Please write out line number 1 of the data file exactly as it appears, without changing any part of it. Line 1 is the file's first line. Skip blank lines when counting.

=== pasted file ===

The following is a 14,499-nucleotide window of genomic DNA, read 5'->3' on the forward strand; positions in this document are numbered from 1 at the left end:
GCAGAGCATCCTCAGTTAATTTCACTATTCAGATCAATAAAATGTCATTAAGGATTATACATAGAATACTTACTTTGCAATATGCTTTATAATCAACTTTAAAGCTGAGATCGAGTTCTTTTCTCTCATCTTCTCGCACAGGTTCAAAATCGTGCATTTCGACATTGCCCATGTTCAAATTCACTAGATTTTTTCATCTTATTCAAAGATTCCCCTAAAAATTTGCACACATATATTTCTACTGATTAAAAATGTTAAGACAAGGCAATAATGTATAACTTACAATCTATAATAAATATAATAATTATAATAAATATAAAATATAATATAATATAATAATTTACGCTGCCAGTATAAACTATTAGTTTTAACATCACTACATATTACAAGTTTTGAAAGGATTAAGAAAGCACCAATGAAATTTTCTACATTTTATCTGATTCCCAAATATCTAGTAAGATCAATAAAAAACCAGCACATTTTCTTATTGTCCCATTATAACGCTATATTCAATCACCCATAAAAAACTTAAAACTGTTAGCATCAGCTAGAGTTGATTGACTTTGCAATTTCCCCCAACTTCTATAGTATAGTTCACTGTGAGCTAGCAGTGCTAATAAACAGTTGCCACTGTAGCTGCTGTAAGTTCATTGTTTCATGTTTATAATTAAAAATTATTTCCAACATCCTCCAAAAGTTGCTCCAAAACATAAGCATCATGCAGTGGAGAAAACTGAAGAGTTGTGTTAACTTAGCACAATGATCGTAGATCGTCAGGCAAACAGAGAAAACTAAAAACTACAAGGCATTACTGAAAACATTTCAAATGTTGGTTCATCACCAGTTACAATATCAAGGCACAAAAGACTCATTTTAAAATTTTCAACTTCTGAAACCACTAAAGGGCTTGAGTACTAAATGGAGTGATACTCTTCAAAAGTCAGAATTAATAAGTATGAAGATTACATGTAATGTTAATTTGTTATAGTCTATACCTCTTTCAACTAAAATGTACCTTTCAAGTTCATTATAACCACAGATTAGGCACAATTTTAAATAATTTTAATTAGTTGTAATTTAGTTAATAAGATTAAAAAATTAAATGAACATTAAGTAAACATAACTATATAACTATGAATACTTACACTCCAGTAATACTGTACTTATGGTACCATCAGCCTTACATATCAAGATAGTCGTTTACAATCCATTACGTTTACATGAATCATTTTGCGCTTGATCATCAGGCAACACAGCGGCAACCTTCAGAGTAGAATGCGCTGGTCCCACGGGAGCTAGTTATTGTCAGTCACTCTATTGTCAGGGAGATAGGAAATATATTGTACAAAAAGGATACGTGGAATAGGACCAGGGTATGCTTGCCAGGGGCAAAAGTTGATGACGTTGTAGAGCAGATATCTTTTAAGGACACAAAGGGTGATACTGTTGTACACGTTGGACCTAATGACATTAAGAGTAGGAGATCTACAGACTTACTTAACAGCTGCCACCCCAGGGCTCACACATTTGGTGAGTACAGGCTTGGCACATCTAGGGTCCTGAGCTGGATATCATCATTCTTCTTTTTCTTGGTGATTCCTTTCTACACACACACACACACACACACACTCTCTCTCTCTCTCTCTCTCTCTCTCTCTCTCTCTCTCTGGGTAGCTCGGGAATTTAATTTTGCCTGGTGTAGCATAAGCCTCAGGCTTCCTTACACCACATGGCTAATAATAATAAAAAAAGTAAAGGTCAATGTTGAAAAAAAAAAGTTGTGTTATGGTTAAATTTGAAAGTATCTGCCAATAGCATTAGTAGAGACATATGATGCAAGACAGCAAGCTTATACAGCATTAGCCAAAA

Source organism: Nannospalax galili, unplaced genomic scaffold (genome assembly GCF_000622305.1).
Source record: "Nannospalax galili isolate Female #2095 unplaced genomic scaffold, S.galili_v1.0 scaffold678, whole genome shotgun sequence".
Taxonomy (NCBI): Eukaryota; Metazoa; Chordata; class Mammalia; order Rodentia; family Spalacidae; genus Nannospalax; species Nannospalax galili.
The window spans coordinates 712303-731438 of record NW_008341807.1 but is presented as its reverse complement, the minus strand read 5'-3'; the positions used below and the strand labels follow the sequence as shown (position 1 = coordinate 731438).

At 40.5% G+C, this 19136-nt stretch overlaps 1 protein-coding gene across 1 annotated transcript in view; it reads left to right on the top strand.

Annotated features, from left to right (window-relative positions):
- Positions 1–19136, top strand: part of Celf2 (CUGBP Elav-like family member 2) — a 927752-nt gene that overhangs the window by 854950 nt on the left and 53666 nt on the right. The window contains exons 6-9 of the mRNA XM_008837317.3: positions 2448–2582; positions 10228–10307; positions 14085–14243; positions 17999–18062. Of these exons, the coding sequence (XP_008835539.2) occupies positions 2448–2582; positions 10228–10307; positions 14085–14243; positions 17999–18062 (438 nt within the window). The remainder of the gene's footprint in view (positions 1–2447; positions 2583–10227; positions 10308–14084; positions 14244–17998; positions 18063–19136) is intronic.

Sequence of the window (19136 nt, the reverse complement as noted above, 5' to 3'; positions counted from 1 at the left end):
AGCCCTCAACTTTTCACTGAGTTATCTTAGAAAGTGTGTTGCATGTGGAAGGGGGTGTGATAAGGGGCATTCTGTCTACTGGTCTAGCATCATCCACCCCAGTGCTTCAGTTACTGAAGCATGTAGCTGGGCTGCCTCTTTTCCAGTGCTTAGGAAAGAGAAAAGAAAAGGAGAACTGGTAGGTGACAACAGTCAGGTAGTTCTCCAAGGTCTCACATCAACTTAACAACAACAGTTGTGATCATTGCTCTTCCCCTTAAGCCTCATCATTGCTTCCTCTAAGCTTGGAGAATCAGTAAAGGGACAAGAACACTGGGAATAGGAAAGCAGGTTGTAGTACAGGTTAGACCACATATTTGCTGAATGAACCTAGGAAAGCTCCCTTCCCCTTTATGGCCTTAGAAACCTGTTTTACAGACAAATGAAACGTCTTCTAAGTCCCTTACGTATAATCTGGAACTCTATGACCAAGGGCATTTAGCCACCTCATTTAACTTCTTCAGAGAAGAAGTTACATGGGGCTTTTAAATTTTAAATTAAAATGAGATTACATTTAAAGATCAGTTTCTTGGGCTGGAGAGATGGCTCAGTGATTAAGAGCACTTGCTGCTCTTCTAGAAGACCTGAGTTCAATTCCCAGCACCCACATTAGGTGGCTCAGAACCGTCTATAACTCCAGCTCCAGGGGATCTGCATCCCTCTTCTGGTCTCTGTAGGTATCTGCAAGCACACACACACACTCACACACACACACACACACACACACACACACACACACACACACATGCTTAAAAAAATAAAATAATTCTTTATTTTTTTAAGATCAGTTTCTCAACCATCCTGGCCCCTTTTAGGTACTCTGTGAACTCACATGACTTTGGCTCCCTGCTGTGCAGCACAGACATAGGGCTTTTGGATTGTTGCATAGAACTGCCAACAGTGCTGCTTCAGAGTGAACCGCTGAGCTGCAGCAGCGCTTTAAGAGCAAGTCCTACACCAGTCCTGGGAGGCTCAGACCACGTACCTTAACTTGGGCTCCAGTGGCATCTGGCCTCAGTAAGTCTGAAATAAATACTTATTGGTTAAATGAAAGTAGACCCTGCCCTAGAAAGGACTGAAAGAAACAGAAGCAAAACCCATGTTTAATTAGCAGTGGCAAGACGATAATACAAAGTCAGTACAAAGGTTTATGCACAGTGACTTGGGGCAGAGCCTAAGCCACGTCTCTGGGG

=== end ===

The following is a 14,499-nucleotide window of genomic DNA, read 5'->3' on the forward strand; positions in this document are numbered from 1 at the left end: